Former Pakistan Prime Minister Imran Khan's gamble to contest as a candidate in seven by-election seats of the National Assembly (NA) paid off as he emerged victorious in six of them, as announced on Monday, 17 October.
In Pakistani politics, candidates can stand for election from multiple constituencies and decide to forfeit whichever seat(s) they want if they win more than one. However, it is quite uncommon for a politician to stand for as many seats as Khan did.
A total of 11 seats had gone to the polls, eight in the NA and three in the Punjab Provincial Assembly. Khan's Pakistan Tehreek-e-Insaf (PTI) won a total of six in the NA and two in the Punjab Assembly – taking the party's total tally to an impressive eight out of 11 seats.
As many as 101 candidates were in the fray, including 52 from Punjab, 33 from Sindh, and 16 from Khyber Pakhtunkhwa. The only seat which Khan lost was one in Karachi, in which he was defeated by a candidate of the Pakistan Peoples Party. The PTI lost another seat in Multan.
The by-elections had come in the backdrop of devastating floods that have impacted more than 30 million people in the country and dealt a blow to the already debilitated Pakistani economy.
'Referendum' on His Popularity: What Are the Implications of Khan's Election Win?
The former cricket star's victory indicates that while he may be down, he is certainly not out. It also reaffirms the power of populism in electoral politics; Khan himself had called the vote a "referendum" on his popularity.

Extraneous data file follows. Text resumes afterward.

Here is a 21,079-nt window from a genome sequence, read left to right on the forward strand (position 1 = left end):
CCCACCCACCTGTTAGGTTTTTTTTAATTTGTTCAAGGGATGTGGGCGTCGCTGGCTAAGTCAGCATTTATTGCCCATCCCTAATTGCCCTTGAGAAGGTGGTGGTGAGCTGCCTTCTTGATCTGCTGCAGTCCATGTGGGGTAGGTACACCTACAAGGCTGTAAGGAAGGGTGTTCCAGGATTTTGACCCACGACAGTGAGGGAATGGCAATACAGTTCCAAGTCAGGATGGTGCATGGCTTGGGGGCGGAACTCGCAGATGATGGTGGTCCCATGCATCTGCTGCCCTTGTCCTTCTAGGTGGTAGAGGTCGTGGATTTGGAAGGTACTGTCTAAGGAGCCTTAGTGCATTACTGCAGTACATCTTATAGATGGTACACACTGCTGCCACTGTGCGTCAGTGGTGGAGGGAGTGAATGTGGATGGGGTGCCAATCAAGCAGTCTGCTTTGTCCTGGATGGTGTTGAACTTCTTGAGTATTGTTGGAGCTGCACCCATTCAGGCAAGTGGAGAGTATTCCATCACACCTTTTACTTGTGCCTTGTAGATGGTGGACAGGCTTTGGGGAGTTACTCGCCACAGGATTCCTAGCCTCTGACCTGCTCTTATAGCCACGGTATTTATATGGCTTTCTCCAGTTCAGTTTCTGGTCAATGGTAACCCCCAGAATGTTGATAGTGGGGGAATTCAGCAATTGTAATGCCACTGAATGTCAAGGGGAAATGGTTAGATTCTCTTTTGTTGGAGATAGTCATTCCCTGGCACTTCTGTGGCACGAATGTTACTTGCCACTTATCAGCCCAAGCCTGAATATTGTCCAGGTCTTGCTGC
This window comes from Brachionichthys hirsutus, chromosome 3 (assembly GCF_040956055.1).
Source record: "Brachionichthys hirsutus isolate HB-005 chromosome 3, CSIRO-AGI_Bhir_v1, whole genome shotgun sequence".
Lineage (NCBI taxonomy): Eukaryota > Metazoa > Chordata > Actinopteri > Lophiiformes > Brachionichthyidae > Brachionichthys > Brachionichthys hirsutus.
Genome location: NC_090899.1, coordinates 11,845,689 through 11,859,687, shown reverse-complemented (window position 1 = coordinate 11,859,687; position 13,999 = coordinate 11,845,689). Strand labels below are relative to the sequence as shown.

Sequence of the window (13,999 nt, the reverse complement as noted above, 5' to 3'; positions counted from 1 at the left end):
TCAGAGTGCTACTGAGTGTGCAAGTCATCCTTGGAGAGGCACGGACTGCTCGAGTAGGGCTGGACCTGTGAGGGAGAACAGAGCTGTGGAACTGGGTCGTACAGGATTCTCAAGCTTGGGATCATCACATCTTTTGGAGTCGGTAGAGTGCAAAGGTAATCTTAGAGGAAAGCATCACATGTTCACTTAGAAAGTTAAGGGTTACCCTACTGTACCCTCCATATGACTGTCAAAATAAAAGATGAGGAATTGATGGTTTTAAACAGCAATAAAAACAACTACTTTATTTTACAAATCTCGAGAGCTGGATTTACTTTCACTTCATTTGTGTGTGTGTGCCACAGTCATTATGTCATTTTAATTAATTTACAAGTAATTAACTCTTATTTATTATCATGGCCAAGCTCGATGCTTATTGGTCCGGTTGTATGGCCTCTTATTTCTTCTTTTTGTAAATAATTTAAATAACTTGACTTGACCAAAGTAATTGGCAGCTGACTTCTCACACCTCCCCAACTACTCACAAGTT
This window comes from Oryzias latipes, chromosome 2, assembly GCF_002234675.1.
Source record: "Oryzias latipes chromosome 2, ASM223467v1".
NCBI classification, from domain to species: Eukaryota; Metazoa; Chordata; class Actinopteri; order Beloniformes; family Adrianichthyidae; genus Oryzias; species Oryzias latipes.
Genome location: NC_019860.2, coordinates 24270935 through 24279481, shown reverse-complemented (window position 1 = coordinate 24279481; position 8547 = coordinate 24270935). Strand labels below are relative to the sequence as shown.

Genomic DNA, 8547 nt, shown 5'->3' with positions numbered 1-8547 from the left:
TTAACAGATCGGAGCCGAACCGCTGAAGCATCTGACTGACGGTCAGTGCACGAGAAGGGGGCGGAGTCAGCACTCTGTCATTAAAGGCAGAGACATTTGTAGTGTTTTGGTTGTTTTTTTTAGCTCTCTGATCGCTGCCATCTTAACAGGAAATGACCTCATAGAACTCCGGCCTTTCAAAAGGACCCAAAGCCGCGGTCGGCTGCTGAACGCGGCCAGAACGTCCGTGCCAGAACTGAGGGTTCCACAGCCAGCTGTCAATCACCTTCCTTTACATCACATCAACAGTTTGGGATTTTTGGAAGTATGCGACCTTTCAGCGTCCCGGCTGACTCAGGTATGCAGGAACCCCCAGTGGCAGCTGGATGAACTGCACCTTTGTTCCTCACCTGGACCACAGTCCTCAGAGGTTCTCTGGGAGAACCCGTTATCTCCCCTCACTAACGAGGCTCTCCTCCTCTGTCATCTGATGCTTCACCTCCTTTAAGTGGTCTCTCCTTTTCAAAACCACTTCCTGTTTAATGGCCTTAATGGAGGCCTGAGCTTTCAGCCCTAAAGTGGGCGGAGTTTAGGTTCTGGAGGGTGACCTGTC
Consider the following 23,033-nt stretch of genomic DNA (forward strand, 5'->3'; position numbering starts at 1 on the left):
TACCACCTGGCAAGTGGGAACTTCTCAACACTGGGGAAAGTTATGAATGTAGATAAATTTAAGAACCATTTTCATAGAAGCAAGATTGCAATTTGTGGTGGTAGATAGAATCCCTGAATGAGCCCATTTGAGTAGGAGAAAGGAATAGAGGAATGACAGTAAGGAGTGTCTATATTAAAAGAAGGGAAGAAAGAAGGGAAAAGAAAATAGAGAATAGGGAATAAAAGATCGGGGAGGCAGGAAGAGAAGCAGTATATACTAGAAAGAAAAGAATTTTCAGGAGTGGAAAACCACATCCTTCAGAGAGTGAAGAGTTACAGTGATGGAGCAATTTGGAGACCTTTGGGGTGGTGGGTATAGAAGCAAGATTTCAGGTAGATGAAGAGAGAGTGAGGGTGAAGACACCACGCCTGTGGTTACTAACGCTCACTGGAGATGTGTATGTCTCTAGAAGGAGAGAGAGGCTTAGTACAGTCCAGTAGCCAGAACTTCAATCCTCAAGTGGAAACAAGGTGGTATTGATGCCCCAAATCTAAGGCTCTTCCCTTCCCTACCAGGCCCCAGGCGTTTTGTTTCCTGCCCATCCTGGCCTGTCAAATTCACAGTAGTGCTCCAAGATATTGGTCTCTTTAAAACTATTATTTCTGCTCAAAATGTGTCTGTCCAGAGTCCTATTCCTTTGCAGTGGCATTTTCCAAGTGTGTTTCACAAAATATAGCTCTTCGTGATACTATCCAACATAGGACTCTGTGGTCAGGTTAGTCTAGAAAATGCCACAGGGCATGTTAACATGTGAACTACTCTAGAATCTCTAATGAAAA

The win comes as a shot in the arm for the 70-year-old politician, who has been embroiled in several legal cases since his ouster from power in April after a no-confidence motion was tabled against him.
"Winning six out of eight seats in the face of a combined opposition is not something small," Imtiaz Gul, an analyst from the Center for Research and Security Studies, was quoted as saying by AFP.
"It underlines a reality which may be bitter for the entire ruling alliance... Imran Khan's narrative is still galvanising many people across the country," he added.
Khan had held a number of rallies in the run-up to the bypolls, in which he slammed the Prime Minister Shehbaz Sharif-led Pakistan Democratic Movement (PDM) government for the same reasons they had blamed him for when he was in power – most prominently economic turmoil and failure to get a grip on rising inflation.
Big Blow To Shehbaz Sharif
Hours ahead of the election, the PTI chief had taken to social media to call the PDM a "cabal of crooks" and encourage voters to turn out in large numbers in his favour.
The elections were necessitated by the resignation of eight PTI lawmakers following the removal of Khan from power.
However, despite his humiliating ouster, Khan's popularity has not dropped as much as PM Sharif would have hoped.
The main contest in the polls was between Sharif's Pakistan Muslim League-Nawaz (PML-N) and Khan's PTI. The polls were an opportunity for the parties to test their popularity ahead of next year's general election.
The result in Khan's favour will definitely have the incumbent scratching his head and charting out a plan for revival ahead of the 2023 polls.
Chance of Early General Elections?
Khan's victory in six seats and his party's win in eight overall will certainly give teeth to his argument to call for early elections, before the scheduled dates in October 2023.
Now more than ever, the PTI chief will attempt to capitalise on his gains in the backdrop of the humiliation meted out to Sharif's PML(N), which suffered the greatest losses with a win in only one seat.
He has also vowed to announce the date of a "long march" of his supporters on the capital Islamabad to exert pressure on the government to hold snap elections.
However, one cannot underestimate the ability of the ruling PDM government to resist the pressure, as it still has a majority in the NA despite the recent defeat.
(With inputs from AFP and PTI.)